The Beasts of Valhalla begins when Mongo attends the funeral of his nephew, a presumed suicide, and is asked to look into his death. His nephew was a computer genius who had invented an elaborate game based on Tolkien's The Lord of the Rings, and it is there that Mongo finds his first clues of foul play. Mongo soon finds himself embarked on a fantastic odyssey, hunting---and being hunted by---a genius whose experiments with DNA have created bizarre creatures, and who in his megalomania dreams of saving mankind by destroying it. Mongo follows the trail from New York City to California's Big Sur, from a hellish underground world populated by newly created monsters to an Armageddon in an icebound fortress deep in the Arctic.

It is a novel to set beside Michael Crichton's The Terminal Man and William Hjorstberg's Falling Angel, in which dazzling inventiveness goes hand-in-hand with unremitting suspense.

---From the dustjacket of the Atheneum edition
Quotes from the novel

  • ...people preoccupied with questions of self-worth are easily smothered by the trivial. -Mongo

  • Growing up a dwarf is a real pain in the mind... -Mongo
  • "Somebody should write a huge detective saga, like one of those four volume fantasy mothers." -Zeke Cohen

  • I despised cruelty to dwarfs even more than cruelty to animals. -Mongo

  • "God's a very busy woman, Mom, and I imagine I'm hard to keep track of under the best of circumstances." -Mongo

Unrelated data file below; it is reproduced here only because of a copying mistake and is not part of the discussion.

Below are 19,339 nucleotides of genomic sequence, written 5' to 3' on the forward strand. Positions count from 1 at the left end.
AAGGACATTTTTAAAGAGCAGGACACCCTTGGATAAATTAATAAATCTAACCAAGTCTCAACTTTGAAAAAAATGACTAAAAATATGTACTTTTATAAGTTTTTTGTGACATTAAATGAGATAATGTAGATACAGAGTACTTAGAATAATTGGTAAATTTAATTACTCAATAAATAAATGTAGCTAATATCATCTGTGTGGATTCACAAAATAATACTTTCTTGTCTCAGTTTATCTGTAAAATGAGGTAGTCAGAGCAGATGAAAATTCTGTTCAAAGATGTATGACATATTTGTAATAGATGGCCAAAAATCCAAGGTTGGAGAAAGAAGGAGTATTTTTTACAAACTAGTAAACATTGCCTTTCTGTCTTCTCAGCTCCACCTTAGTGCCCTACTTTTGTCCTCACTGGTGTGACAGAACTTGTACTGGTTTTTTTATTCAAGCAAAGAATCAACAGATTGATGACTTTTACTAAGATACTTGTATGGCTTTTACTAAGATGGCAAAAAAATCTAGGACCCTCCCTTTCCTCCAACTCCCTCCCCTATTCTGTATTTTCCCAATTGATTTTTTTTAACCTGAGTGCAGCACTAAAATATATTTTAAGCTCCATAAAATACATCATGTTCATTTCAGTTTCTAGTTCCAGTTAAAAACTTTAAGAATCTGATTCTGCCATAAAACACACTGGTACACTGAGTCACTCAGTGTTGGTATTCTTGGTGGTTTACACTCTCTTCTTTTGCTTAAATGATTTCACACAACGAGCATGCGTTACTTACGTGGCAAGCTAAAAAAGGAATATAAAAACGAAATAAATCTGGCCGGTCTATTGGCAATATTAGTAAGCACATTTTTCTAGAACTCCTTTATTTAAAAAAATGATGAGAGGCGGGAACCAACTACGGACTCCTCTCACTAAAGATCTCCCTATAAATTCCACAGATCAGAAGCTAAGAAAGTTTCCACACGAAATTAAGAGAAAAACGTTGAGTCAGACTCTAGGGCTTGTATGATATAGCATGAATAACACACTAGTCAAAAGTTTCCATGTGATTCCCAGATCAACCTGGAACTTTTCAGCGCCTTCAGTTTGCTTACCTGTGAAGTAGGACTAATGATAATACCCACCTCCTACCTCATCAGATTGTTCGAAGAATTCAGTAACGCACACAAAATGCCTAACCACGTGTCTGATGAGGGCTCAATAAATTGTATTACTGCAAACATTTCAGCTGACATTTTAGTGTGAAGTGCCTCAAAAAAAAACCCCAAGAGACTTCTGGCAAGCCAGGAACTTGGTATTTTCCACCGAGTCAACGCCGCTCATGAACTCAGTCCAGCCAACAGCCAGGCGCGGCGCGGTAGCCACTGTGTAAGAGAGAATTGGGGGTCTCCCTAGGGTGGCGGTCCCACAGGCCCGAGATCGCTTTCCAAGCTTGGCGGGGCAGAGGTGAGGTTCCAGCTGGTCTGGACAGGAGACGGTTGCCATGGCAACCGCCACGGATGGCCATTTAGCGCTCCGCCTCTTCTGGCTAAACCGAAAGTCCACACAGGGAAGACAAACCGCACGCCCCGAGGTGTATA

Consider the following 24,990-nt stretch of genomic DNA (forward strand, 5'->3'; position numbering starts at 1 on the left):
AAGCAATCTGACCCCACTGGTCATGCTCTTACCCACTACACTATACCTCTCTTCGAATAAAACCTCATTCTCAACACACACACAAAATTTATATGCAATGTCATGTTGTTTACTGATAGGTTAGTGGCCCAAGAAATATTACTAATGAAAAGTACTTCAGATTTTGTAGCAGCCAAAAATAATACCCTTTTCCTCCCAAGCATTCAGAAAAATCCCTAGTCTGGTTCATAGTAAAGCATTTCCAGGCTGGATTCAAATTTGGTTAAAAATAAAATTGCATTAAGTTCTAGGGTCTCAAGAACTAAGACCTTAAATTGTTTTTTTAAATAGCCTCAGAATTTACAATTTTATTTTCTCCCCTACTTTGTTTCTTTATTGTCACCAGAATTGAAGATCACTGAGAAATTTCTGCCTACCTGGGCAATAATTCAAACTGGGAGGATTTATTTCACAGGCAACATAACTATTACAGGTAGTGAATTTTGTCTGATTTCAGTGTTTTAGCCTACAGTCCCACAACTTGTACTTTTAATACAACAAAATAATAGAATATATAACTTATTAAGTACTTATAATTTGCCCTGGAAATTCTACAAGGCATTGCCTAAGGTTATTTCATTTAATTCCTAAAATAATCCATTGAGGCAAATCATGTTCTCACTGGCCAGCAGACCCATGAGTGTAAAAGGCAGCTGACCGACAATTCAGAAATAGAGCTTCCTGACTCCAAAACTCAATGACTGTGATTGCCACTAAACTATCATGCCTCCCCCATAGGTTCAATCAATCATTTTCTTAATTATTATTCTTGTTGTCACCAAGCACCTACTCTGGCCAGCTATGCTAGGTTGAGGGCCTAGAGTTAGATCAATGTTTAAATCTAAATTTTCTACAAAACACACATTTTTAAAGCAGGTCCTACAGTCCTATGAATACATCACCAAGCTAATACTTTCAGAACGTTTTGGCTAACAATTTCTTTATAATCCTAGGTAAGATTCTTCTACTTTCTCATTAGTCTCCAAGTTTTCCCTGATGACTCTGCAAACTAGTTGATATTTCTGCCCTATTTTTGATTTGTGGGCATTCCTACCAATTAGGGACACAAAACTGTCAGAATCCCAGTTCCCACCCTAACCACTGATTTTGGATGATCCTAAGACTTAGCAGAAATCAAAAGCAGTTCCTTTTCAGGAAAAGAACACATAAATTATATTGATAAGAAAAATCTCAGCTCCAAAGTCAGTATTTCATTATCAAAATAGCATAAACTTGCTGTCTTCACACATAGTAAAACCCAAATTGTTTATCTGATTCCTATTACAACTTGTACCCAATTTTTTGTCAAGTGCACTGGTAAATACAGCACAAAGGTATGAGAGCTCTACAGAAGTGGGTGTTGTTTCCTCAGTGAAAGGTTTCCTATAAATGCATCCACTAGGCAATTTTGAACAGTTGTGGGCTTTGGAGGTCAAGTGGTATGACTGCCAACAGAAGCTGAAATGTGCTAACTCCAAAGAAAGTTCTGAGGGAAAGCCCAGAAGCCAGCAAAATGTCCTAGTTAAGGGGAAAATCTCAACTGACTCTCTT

• "I'm tired of rescuing you; it gets boring after a few years. I figured this time I'd let the villains keep you, just to see how it turns out." -Garth

  • "You don't even look like the Lone Ranger." -Garth

  • "What is evil lives forever." -Xavier Lippitt

  • "...Garth and I aren't servants of Satan-even Satan can't get good help these days." -Mongo

  • "Hell, I'm not worried because I'm with you. I've decided that you and your brother are indestructible; you wouldn't die if somebody threw you out of an airplane. As long as I'm with you two, I'm convinced everything is going to turn out just fine." -Xavier Lippitt

  • "Our only responsibility is to live our own lives in the best, most honorable way possible." -Mongo

Copyright © 2018, Hunter Goatley. All rights reserved.
Last updated 25-MAR-2018 21:41:49.76.